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Knee replacement patients often gain weight, study says

December 10, 2012

Knee replacement surgery has helped many older adults reduce the impact of osteoarthritis, but the results of a new study highlight how important it is for them to remain active during the recovery process. Researchers found that approximately 30 percent of knee replacement patients gain at least 5 percent of their body weight during the five years after the procedure, according to Reuters.

Drawing on the medical records of 917 patients from the Mayo Clinic, researchers at Virginia Commonwealth University (VCU) noticed a distinct correlation between knee replacement and weight gain. For instance, only about 20 percent of patients who did not have the surgery gained the same amount of weight over the same time period.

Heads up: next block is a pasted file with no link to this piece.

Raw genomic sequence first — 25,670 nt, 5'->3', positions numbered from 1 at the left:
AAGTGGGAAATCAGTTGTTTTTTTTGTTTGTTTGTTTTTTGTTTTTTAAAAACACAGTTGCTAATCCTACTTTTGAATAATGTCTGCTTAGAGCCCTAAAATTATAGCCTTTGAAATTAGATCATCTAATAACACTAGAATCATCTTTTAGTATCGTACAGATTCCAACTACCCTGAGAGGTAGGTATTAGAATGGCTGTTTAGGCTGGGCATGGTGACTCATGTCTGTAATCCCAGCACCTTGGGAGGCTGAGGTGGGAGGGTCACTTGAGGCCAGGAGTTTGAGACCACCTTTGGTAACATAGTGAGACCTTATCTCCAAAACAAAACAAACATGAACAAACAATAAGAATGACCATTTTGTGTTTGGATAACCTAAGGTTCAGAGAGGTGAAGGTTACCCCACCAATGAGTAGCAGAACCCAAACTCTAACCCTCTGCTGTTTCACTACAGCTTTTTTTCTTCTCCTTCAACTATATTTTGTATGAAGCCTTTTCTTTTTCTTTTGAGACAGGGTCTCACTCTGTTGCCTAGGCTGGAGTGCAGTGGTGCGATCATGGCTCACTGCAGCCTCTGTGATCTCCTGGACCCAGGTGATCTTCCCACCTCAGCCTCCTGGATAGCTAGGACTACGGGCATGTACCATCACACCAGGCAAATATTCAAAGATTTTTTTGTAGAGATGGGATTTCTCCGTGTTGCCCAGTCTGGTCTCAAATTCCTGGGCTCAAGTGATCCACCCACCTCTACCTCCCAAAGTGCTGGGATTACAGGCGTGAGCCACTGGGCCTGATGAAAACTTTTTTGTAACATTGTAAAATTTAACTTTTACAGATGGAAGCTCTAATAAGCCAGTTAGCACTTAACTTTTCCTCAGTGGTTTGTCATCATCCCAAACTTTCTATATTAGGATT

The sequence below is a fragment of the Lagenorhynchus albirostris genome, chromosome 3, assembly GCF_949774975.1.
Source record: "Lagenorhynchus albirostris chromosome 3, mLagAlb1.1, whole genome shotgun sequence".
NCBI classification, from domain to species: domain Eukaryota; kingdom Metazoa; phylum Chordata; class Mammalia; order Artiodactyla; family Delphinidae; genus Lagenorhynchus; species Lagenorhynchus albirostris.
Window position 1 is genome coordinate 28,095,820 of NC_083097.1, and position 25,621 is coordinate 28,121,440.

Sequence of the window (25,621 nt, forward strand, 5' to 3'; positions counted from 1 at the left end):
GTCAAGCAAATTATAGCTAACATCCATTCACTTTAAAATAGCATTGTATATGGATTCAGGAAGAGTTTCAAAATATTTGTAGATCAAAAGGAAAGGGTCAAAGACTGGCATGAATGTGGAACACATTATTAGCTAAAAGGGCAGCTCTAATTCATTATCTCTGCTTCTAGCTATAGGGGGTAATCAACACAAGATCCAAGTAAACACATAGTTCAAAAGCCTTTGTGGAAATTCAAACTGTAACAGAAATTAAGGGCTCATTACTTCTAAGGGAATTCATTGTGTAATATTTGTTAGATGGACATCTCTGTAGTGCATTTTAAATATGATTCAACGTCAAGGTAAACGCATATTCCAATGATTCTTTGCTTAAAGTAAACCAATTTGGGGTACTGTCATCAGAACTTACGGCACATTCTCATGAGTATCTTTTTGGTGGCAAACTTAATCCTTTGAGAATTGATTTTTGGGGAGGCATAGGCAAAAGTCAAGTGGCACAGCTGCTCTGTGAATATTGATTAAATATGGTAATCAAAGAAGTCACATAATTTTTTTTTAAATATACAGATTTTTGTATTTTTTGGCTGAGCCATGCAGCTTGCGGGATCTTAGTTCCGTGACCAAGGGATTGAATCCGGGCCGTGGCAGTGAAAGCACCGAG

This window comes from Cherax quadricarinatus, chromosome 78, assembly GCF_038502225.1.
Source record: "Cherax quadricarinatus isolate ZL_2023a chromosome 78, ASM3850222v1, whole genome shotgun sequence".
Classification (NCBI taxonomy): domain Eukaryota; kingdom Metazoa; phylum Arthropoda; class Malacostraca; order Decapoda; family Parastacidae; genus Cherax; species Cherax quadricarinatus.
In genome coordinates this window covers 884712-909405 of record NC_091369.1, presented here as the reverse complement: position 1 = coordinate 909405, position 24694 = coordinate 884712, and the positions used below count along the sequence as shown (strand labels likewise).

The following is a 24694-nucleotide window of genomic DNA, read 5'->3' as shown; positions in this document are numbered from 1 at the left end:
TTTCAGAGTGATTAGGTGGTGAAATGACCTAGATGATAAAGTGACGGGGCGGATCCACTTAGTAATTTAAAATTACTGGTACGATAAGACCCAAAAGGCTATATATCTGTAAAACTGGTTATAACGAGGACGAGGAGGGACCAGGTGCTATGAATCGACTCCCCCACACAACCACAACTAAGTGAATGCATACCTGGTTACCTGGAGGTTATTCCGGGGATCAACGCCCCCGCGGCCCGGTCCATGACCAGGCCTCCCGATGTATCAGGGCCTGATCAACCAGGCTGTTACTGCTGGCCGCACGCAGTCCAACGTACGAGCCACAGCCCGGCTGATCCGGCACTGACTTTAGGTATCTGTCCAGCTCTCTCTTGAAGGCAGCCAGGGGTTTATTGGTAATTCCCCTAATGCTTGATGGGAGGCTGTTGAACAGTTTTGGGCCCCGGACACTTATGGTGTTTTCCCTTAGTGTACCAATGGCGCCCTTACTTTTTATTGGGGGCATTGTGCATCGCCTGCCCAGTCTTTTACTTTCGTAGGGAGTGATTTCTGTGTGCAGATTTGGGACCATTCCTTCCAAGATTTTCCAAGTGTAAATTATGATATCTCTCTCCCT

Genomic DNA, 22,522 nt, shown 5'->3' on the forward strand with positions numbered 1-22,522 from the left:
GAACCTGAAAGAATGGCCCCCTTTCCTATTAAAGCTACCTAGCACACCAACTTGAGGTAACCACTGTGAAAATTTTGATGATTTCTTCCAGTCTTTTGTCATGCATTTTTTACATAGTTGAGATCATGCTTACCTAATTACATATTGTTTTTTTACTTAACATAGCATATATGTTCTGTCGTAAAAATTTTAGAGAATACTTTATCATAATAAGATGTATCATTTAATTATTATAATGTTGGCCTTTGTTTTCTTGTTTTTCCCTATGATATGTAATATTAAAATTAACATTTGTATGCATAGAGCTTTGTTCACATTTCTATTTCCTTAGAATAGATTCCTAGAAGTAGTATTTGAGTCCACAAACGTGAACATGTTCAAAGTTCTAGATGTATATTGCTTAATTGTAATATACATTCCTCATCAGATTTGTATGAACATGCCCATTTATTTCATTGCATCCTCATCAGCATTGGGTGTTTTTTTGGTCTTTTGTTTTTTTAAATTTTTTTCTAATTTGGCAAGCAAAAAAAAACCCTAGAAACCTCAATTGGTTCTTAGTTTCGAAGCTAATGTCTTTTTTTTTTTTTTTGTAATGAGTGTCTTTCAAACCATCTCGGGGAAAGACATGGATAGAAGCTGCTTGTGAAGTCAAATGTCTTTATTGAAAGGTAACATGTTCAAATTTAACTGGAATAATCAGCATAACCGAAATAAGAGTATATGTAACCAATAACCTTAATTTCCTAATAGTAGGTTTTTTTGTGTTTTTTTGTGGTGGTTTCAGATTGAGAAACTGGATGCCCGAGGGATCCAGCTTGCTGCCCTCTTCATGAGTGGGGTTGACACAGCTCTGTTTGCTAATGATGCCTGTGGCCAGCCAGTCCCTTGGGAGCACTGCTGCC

Experts say the main reason for the relationship is likely that patients had become used to a more sedentary lifestyle before surgery because of the pain from arthritis. As such, it's important for those in the healthcare industry to encourage patients to make physical therapy a significant part of the recovery process.

"We need to encourage patients to take advantage of their ability to function better and get them to take on a more active lifestyle," physical therapy professor Joseph Zeni told Reuters.

Knee replacement surgery will likely become a regular part of senior living for many older adults. Research published earlier this year found that the number of knee surgeries performed on seniors has increased considerably over the last two decades. In fact, in 2010 there were approximately 244,000 first-time replacements performed on Medicare patients, a roughly 162 percent increase from 1991, CBS News reports.

An active lifestyle is an important part of healthy aging, and the results of the study from VCU highlight just how true that is. Whether for a knee replacement patient or not, exercise offers benefits ranging from reducing the risk of falls to staving off cognitive decline.